Reviewed by Jeremy Billingsley
Neil Gaiman is a British writer now living in Minnesota, the author of many books, including but not limited to American Gods (a television event on Starz), its sidequal novel Anansi’s Boys, the Sandman series of comic books, Coraline, and The Graveyard Book, which I recently read. The Graveyard Book is classified as a children’s novel in as much a horror and dark fantasy author can write a children’s novel. (A number of years ago, I read the first adult novel by a famous and well-respected children’s author also familiar with the genres of horror and dark-fantasy, and — to say the least — I finished the work because I cannot leave any book unfinished, though with that one I wish I’d never started it … cough cough … RL Stine). I have been dubious about transitioning between audiences (transitioning between genres, however, can prove serviceable in the hands of one who understands craft), and I should admit that had I known this was a book written for children, I would not have picked it up.
I’m glad I didn’t know then what I know now. The Graveyard Book is an absolute delight with a story that doesn’t read as though it is for children — kids nowadays must be either more desensitized or more worldly than I — but whose themes, allusions, and ideas would resonate with any young reader, in part because The Graveyard Book is not a previously un-imagined tale, but rather the reimagining and modernization of a classic.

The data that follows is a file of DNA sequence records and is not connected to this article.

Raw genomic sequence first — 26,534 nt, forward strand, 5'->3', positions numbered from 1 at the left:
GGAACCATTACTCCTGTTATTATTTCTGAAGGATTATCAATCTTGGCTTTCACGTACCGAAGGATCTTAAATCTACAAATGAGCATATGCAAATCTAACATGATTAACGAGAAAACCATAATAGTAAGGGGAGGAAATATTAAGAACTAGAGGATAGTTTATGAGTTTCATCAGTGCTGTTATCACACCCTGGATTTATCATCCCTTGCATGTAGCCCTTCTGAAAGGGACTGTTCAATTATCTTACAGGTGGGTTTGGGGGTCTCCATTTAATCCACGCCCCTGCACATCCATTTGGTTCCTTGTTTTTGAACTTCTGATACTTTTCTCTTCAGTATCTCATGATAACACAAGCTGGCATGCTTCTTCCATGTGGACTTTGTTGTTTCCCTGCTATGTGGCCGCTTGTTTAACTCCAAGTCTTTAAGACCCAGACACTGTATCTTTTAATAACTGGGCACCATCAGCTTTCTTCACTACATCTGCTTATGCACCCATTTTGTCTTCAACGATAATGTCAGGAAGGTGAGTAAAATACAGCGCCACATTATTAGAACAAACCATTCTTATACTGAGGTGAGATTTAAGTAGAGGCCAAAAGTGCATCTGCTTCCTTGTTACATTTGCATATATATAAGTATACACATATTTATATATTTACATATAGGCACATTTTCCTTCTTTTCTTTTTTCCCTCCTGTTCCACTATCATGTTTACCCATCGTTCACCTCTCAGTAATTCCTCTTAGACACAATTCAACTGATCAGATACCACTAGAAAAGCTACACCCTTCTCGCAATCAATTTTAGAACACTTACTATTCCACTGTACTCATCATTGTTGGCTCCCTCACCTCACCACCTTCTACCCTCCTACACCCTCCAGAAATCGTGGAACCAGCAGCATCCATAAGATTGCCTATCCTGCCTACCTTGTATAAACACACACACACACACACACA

Nobody Owens is a toddler when his family is murdered. A man Jack sneaks into the house late one night and, with his knife, snuffs out the lives of his older sister, his mother, and his father. He intends to kill the baby too, but in a moment of luck for the inquisitive child who figures out how to escape the confines of his prison crib, the would-be murderer misses the child who retreats up the hill to the town’s cemetery. There the baby meets two denizens of the graveyard, Mr. and Mrs. Owens, who agree to watch after the baby, and the enigmatic Silas who agrees to serve as guardian. The boy is given a name and is given the freedom of the graveyard, which allows him to walk with the dead.
As he grows older, Nobody meets the others interred at the old cemetery who become his teachers and his friends. He witnesses the Danse Macabre and meets ghouls and Silas’ friend, Miss Lupescu. There are werewolves and mummies and vampires and night shrieks and phantoms and bullies and, as true with a number of Gaiman’s works, a shadowy evil and ancient underground movement bent on the destruction of the hero in their quest for power.
As I said, this is a story that reflects another — Rudyard Kipling’s The Jungle Book — intentionally. Nobody Owens mirrors Mowgli, and Silas is Baloo and Miss Lupescu is Bagheera the black panther. But as with any good adaption, this is not a linear copy, but Kipling’s stories serve as more a source of inspiration for Gaiman’s novel. The themes that resonate through both books — the search for belonging, for identity, and what it means to have a family — are themes that resonated with Kipling’s first readers way back when.